Vol. 1 No. 1-text

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Published bi-monthly by the Gould League Birdwatchers
Vol. 1, No. 1. JULY, 1966
Patron: ALEC H. CHISHOLM, 0.B.E., F.R.Z.S,
Hon. Secretary: L. COURTNEY HAINES,
101 Loquat Valley Rd. Bayview,
Observations Committee: K.A,HINDWOOD & A.R.McGILL.
Art Adviser: E. S. HOSKIN
Photographic Adviser: NORMAN CHAFFER
Editor: P. E. ROBERTS,
26 Bay View Street, Mt. Kuring-gai
(47 9240)
This bulletin BIRDS marks the inauguration of the Gould
League Bird Watchers’ Club, For more than half a century
the New South Wales Gould League of Bird Lovers has been
known for its activities in the Primary Schools of this
State, but till now it has not been able to offer anything
to the many older people who are interested in birds. This
has been a matter for some concern to the League’s Council
especially since many inquiries are received from people
who wish to be guided in the practical aspects of bird study.
Contributions for the September issue of “BIRDS” are invited;
observations and short articles of local and current interest
are especially welcome. It is hoped that future issues
will be larger – that depends upon our subscribers and con-
tributors. We would like to hear from anyone who is prepared
to help with the work of editing this bulletin.
1.The aim of the Gould League is to foster the love and
knowledge of our native birds. The Senior Division pro-
poses to do this first of all by organizing regular field
excursions, guided by experts, to places of special
interest. In order to advise members of the arrangements
for the forthcoming excursions, Birds is to be sent out every
second month; this bulletin will also publish a report of
each excursion held, as well as observations from our members
and short articles by recognised ornithologists. Members
will be entitled to a copy of the Gould League’s annual
magazine “Gould League Notes.” And, on the third Thursday
of each month, members are invited by the Royal Zoological
Society of New South Wales to attend meetings of its
Ornithological Section to hear illustrated lectures by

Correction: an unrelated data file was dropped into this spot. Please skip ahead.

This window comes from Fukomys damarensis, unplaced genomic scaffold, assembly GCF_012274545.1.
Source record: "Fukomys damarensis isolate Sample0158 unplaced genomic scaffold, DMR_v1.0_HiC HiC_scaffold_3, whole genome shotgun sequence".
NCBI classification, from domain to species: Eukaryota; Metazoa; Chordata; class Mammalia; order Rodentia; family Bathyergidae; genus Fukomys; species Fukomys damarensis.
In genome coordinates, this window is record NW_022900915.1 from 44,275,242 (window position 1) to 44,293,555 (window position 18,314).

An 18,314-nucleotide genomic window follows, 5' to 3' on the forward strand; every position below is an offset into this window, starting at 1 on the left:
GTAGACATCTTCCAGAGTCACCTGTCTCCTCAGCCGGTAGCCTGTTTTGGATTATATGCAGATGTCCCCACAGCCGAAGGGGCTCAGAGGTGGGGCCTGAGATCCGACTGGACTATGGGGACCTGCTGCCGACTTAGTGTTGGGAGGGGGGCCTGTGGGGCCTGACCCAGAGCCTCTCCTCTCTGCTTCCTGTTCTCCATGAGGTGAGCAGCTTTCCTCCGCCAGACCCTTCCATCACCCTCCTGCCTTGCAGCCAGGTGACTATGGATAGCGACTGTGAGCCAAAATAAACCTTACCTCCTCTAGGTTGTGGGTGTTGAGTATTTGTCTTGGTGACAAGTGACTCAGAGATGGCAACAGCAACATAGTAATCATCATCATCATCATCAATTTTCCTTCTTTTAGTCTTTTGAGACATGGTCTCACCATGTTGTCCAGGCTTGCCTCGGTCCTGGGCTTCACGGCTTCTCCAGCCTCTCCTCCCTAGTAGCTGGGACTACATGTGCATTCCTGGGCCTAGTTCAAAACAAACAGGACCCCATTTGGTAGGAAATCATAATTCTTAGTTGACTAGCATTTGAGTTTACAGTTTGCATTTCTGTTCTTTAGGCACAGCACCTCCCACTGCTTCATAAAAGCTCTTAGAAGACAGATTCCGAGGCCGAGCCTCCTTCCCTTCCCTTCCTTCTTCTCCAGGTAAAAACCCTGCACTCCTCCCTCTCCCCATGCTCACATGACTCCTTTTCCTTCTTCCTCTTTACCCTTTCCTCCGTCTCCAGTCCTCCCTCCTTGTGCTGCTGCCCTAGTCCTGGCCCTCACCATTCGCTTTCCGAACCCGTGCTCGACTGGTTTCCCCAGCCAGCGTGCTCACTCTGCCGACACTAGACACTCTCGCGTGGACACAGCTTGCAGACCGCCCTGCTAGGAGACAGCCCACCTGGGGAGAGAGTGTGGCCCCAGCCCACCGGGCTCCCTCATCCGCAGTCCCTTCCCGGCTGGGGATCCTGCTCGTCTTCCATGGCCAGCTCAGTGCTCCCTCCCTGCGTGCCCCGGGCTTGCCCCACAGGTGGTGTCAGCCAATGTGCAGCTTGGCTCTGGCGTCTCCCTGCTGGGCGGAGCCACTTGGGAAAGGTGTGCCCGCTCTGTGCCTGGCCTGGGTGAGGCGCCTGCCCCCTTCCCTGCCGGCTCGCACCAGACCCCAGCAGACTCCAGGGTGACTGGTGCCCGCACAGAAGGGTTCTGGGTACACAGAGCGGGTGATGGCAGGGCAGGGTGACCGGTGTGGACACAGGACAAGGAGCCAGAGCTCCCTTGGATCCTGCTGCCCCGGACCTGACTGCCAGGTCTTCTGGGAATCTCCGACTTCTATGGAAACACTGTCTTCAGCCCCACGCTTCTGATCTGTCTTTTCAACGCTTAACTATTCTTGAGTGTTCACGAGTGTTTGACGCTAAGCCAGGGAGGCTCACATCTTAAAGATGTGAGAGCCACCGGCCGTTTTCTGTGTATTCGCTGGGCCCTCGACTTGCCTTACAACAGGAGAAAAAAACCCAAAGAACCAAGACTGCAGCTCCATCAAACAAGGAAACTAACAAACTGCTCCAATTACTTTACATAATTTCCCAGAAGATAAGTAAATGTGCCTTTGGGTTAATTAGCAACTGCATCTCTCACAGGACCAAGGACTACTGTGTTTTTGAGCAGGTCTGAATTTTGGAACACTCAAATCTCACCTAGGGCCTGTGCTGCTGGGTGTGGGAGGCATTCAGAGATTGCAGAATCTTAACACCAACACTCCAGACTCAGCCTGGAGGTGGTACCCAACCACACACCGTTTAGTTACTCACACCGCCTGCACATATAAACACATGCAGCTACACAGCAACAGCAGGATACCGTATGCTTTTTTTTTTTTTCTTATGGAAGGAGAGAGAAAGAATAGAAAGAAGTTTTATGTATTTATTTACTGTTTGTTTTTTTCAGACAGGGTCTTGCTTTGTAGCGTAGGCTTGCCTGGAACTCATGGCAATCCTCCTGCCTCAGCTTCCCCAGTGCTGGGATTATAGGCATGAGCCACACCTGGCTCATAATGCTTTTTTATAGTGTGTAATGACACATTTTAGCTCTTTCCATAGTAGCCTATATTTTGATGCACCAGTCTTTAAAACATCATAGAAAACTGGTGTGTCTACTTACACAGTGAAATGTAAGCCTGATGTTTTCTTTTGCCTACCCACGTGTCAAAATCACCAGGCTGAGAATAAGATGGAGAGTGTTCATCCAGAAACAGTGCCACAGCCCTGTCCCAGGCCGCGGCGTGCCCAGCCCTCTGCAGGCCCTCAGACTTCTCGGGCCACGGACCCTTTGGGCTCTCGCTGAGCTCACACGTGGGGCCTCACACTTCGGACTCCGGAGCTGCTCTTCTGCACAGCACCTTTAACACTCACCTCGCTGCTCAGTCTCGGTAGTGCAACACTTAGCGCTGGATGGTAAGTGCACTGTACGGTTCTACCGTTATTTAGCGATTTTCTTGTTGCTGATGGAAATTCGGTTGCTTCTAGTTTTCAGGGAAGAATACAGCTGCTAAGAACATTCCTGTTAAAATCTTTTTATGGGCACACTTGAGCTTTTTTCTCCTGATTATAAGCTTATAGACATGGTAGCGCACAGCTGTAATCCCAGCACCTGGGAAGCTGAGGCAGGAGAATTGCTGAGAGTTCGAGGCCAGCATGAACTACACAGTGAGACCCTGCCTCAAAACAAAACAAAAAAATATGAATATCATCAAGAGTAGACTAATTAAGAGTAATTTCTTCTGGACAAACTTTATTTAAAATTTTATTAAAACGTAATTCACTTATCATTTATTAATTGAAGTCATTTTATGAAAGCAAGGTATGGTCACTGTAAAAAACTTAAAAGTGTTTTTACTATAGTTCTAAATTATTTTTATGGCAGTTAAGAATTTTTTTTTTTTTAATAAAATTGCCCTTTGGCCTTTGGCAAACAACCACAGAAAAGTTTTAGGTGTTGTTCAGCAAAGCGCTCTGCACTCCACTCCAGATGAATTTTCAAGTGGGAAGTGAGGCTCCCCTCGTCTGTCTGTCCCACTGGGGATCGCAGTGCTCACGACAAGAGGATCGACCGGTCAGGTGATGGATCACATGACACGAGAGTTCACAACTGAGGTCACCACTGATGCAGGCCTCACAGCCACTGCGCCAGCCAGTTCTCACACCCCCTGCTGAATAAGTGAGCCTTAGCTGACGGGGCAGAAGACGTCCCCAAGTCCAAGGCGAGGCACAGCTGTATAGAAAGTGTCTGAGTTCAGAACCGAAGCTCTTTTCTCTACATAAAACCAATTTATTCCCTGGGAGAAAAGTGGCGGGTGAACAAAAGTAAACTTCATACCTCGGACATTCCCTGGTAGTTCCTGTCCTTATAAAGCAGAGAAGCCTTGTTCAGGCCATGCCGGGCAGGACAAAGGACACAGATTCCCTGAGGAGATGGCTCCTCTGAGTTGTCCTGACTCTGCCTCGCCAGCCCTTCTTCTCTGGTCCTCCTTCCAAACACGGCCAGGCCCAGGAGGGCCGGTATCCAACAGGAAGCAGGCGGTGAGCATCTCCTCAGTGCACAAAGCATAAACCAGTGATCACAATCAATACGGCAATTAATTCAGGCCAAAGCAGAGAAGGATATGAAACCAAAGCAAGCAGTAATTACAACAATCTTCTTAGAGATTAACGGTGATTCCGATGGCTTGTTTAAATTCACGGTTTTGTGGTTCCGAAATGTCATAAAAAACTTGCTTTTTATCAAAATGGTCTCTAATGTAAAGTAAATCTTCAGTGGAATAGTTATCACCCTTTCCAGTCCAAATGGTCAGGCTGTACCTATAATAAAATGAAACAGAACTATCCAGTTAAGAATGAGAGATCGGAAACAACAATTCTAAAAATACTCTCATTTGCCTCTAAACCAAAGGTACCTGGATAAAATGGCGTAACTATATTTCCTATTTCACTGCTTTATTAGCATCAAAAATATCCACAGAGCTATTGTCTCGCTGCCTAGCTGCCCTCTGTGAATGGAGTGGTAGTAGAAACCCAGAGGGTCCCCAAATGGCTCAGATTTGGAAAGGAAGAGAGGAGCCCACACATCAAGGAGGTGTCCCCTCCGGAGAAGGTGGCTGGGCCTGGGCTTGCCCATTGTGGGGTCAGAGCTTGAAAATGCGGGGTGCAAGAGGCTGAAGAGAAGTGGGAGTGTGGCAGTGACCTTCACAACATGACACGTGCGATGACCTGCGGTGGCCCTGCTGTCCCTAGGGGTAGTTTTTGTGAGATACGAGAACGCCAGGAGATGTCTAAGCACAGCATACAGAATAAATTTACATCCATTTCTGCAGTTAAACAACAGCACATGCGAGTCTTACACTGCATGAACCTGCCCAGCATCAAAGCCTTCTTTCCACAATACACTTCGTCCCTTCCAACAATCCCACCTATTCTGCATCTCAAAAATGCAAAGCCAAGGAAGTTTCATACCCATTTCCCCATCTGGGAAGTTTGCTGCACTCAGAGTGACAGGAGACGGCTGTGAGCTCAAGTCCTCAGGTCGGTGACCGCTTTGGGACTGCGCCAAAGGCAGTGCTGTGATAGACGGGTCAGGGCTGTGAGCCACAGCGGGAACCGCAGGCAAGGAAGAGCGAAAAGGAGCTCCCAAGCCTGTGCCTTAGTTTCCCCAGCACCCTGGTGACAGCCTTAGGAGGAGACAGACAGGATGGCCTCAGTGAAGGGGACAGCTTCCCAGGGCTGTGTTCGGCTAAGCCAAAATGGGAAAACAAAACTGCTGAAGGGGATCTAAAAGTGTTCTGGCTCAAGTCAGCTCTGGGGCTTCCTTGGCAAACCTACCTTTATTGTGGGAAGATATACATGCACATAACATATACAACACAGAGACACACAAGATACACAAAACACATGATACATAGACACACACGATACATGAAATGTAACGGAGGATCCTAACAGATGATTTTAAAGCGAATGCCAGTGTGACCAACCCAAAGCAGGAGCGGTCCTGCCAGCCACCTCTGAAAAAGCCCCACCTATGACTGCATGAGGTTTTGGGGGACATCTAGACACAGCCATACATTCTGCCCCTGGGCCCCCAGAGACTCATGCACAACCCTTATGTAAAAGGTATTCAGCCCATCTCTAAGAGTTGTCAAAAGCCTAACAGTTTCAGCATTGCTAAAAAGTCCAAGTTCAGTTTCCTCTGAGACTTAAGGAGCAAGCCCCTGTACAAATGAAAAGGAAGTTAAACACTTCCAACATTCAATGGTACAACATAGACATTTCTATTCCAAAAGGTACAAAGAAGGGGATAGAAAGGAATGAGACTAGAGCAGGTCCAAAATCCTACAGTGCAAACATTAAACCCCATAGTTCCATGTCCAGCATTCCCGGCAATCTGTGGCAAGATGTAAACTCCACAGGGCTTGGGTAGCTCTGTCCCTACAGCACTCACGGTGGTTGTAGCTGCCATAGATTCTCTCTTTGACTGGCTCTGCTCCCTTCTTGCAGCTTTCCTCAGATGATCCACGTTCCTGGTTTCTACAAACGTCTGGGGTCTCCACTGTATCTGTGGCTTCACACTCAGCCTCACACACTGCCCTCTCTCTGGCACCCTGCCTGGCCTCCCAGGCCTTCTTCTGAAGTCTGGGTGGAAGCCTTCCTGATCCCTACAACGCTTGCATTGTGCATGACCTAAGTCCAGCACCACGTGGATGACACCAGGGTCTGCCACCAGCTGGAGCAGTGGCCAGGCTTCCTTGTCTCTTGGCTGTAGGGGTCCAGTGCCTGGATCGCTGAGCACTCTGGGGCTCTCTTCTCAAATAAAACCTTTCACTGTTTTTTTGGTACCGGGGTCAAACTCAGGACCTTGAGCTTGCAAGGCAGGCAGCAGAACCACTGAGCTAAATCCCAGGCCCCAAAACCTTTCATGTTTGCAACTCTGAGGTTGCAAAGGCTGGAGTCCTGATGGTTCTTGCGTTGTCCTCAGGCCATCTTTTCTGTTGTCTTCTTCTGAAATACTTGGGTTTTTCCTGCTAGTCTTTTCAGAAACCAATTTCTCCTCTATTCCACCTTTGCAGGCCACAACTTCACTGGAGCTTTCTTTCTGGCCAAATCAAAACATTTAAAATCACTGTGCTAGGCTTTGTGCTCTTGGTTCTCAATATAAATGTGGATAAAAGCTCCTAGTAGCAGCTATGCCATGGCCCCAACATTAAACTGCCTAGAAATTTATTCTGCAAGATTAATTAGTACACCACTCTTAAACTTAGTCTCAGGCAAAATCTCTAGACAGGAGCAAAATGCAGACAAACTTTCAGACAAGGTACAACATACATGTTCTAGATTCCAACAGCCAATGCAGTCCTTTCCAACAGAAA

Australia’s leading ornithologists.

We invite prospective members to fill in the accompanying
application form, and forward it to the Hon. Secretary with a
subscription of $1.50 which will entitle a member to all of
the above benefits; for full-time students the subscription
is $1.00 and High School students are especially welcome.
Family membership at $2.00 entitles all those in the family
(i.e. those living at the same address, whether related to or
not) to these benefits except that only one copy of each
issue of BIRDS will be sent.
Mr. Arnold McGill of Arncliffe has been awarded a Fellowship
of the Royal Australasian Ornithologists’ Union for his
outstanding services to the Union over many years. He joins
a small and select band – Messrs. Chisholm and Hindwood are
the only other N.S.W. residents entitled to write F.R.A.O.U.
after their names.

A Black-faced Cuckoo-Shrike, often called Blue Jay,
approaching its nest in the fork of a dead branch.
Photo: Michael Sharland.
Nectar- feeding Birds near Sydney,
By K.A. Hindwood.
The profuse flowering of certain native shrubs and trees during
the Autumn and Winter months in many areas in coastal New South
Wales attracts large numbers of nectar -feeding birds.
Since late April and up to the present time (July 1966) con-
gregations of Honeyeaters have been noted at Bungaroo, a part,
of Davidson Park, Middle Harbour, near the junction of Middle
Harbour Creek and French’s Creek, Close to St. Ives. The
numerous birds present have been attracted by flowering Banksias of
some four species – Ericifolia, Marginata, Robur-vc laterfolia
and Spinulosa – growing on the hillsides and alone: margins
of the creeks.
Another locality where Honeyeaters of several kinds are at present
numerous, noisy and active – the constant movement and calls of
the birds are a birdwatchec s delight – is in an area of Banksia
scrub and open forest near Gundamaian, Royal National Park. Here
Red Wattle -birds and Brush Wattle -birds are much in evidence and
colorful Crimson Rosellas are to be seen seeking nectar from the
Banksia cones.
Near the coast, on the road that bisects the Bayview Golf Course
(Cabbage Tree Rd.) the Swamp Mahogony trees are in blossom and
have attracted several kinds of Honeyeaters. Doubtless there
are other places near Sydney where nectar -feeding birds have
gathered in numbers at the present time.
It is known that Yellow -faced and White-naped Honeyeaters
undertake seasonal migrations, and it is suspected that other
species of Honeyeaters make regular movements away from their
normal breeding localities, perhaps to “traditional” feeding
spots: either that, or they move until they find their food
trees flowering abundantly.
4.A list of the species noted in the spots discussed includes the